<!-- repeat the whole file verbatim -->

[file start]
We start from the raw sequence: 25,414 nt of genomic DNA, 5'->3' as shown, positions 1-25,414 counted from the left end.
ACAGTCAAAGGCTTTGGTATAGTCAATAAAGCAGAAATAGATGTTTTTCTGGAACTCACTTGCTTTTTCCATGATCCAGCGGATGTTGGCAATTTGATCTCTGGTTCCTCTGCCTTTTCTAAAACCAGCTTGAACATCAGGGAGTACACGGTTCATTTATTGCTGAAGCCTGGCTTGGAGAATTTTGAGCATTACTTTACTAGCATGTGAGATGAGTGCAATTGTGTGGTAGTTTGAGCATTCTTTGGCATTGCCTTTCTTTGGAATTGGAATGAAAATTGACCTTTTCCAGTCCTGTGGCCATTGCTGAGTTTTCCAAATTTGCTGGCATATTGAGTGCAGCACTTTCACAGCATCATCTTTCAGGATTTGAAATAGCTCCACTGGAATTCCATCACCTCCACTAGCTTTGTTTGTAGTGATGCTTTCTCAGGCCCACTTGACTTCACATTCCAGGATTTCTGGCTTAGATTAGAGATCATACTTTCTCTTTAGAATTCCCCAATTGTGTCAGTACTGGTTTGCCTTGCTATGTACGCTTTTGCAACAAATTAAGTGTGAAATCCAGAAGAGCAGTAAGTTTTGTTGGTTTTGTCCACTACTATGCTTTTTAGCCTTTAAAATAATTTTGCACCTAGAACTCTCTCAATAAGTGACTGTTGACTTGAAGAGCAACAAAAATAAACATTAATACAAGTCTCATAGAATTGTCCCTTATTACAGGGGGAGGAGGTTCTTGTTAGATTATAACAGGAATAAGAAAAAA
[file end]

We start from the raw sequence: 25,414 nt of genomic DNA, 5'->3' as shown, positions 1-25,414 counted from the left end.
ACAGTCAAAGGCTTTGGTATAGTCAATAAAGCAGAAATAGATGTTTTTCTGGAACTCACTTGCTTTTTCCATGATCCAGCGGATGTTGGCAATTTGATCTCTGGTTCCTCTGCCTTTTCTAAAACCAGCTTGAACATCAGGGAGTACACGGTTCATTTATTGCTGAAGCCTGGCTTGGAGAATTTTGAGCATTACTTTACTAGCATGTGAGATGAGTGCAATTGTGTGGTAGTTTGAGCATTCTTTGGCATTGCCTTTCTTTGGAATTGGAATGAAAATTGACCTTTTCCAGTCCTGTGGCCATTGCTGAGTTTTCCAAATTTGCTGGCATATTGAGTGCAGCACTTTCACAGCATCATCTTTCAGGATTTGAAATAGCTCCACTGGAATTCCATCACCTCCACTAGCTTTGTTTGTAGTGATGCTTTCTCAGGCCCACTTGACTTCACATTCCAGGATTTCTGGCTTAGATTAGAGATCATACTTTCTCTTTAGAATTCCCCAATTGTGTCAGTACTGGTTTGCCTTGCTATGTACGCTTTTGCAACAAATTAAGTGTGAAATCCAGAAGAGCAGTAAGTTTTGTTGGTTTTGTCCACTACTATGCTTTTTAGCCTTTAAAATAATTTTGCACCTAGAACTCTCTCAATAAGTGACTGTTGACTTGAAGAGCAACAAAAATAAACATTAATACAAGTCTCATAGAATTGTCCCTTATTACAGGGGGAGGAGGTTCTTGTTAGATTATAACAGGAATAAGAAAAAA